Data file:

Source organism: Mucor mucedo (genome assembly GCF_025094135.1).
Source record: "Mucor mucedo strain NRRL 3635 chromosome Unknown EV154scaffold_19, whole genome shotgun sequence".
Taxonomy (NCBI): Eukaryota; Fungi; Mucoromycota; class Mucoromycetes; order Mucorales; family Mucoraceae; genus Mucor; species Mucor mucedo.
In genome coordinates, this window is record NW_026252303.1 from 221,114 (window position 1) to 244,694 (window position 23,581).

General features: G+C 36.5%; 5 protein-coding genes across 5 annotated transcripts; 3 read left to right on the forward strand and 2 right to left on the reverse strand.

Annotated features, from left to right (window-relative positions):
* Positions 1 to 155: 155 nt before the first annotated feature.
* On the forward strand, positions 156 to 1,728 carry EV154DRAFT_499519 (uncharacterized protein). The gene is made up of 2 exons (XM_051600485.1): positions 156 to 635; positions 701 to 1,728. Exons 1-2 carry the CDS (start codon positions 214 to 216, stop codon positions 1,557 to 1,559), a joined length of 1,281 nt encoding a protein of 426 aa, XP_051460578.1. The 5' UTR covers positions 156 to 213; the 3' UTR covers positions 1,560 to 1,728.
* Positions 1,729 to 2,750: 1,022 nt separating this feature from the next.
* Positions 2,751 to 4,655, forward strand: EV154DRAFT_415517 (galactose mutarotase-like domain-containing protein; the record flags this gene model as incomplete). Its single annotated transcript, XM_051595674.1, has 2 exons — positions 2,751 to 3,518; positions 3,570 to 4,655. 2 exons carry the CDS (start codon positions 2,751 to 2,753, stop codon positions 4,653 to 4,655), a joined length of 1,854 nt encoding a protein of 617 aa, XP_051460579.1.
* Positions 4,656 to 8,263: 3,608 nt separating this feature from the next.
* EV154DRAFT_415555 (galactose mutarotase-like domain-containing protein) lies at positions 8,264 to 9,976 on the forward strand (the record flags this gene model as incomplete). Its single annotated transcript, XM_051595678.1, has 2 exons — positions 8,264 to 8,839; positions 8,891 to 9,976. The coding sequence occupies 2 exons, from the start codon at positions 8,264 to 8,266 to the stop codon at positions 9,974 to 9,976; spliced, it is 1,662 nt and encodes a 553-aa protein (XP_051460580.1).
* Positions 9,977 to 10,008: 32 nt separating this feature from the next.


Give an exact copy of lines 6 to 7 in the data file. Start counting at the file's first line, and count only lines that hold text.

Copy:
Annotated features, from left to right (window-relative positions):
* Positions 1 to 155: 155 nt before the first annotated feature.